So you finally get to the room after having double-checked that the alarm in your vehicle is armed. You check out the room and bathroom with your trusty SureFire, noting the room safe provided “For your protection” (for a small fee, of course). Satisfied that the maid service hasn’t forgotten to remove any prior deceased guests (don’t laugh, it’s happened more than once), you check the Emergency Evacuation Plan.

Looking somewhat like Montgomery’s battle plan for North Africa, the only sense you can make of the hieroglyphic blueprint is that you’re not supposed to use the elevator if the building burns. No problem, Slick, the elevator was out of service when I initially tried to use it to get to the room. That’s one of the reasons I reserved a ground-floor room facing the parking lot in the first place: Building starts burning, Einstein opens room door and steps forward with alacrity toward parking lot. Problem solved.

The last checks are the deadbolt and safety chain. And since the deadbolt never seems to work properly, and the safety chain has long since expired from repeated hammerings by irate drunken spouses and/or law enforcement raids, you elect instead to use your hardware-store rubber door wedge. Worst-case scenario, if someone does break into your room, a “pull” type firecracker taped to the door and door jamb will give you some audible warning that the door has been opened. And if you need to restrain a couple of cretins until the local cavalry arrives, a set of thumbcuffs connecting one of their genitalia to the other’s large toe performs wonders for their immobility. (It is obviously suggested that you politely request them to perform the mechanics of this task.)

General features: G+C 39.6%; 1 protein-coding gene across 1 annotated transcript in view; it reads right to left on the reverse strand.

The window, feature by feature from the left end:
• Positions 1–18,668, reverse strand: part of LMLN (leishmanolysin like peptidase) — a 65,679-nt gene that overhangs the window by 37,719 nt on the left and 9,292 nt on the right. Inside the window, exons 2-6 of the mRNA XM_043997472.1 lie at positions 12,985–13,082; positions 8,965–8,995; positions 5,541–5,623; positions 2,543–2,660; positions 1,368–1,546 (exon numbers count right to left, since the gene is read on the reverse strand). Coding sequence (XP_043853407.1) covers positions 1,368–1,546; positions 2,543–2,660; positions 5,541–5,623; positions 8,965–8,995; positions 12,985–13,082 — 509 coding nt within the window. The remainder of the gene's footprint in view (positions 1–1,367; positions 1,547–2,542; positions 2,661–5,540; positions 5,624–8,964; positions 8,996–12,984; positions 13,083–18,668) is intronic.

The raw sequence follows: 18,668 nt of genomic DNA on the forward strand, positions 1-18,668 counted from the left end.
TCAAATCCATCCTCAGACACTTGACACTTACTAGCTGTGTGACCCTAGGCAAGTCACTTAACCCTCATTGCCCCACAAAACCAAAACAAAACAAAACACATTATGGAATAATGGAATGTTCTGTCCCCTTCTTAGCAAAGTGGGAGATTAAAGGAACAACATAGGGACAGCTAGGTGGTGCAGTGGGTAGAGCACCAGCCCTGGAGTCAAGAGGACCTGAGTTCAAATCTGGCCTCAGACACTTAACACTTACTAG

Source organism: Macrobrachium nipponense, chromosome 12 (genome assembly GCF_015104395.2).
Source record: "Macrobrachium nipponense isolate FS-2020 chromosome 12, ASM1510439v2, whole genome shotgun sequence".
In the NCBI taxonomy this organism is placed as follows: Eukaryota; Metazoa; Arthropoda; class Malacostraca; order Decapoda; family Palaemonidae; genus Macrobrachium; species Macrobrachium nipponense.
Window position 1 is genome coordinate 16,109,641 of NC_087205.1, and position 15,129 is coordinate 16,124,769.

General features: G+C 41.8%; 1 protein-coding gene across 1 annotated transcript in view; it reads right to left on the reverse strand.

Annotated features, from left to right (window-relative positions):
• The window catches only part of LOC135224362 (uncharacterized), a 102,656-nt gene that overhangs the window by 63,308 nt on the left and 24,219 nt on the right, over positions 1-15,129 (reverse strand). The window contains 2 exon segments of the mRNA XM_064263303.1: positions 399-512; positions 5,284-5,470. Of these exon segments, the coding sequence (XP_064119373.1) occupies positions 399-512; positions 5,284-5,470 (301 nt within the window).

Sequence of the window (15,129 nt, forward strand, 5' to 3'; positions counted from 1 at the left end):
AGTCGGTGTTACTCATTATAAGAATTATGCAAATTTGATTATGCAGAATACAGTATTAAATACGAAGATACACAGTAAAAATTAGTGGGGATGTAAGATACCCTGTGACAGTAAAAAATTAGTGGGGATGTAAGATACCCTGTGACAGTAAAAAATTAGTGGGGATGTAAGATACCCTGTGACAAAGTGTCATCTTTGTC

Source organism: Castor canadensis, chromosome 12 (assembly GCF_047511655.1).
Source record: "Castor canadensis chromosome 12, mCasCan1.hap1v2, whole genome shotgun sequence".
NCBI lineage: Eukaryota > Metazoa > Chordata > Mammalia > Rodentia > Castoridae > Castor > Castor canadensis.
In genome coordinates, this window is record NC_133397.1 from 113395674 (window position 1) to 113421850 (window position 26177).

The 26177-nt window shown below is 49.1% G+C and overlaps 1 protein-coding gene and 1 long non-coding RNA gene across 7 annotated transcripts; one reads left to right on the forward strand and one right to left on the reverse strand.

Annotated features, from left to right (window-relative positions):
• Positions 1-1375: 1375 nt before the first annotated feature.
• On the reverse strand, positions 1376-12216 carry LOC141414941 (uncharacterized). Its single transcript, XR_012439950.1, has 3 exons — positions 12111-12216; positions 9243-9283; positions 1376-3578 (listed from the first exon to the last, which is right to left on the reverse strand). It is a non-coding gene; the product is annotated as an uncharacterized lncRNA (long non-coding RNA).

One rubber door wedge: $1

A set of thumbcuffs: $10

Peace of mind: priceless

There are a few primary forewarnings about staying at a specific motel. Never stop at a motel where:

  • Every car in the parking lot is painted primer grey.
  • The cashier’s office consists of a steel cage and bulletproof glass.
  • The occupants have Mongoloid facial features and are seated on the porch strumming banjos.

You have to use a piece of mind to have peace of mind.

Have a nice trip.

[This column first appeared in the November 2006 issue of S.W.A.T.]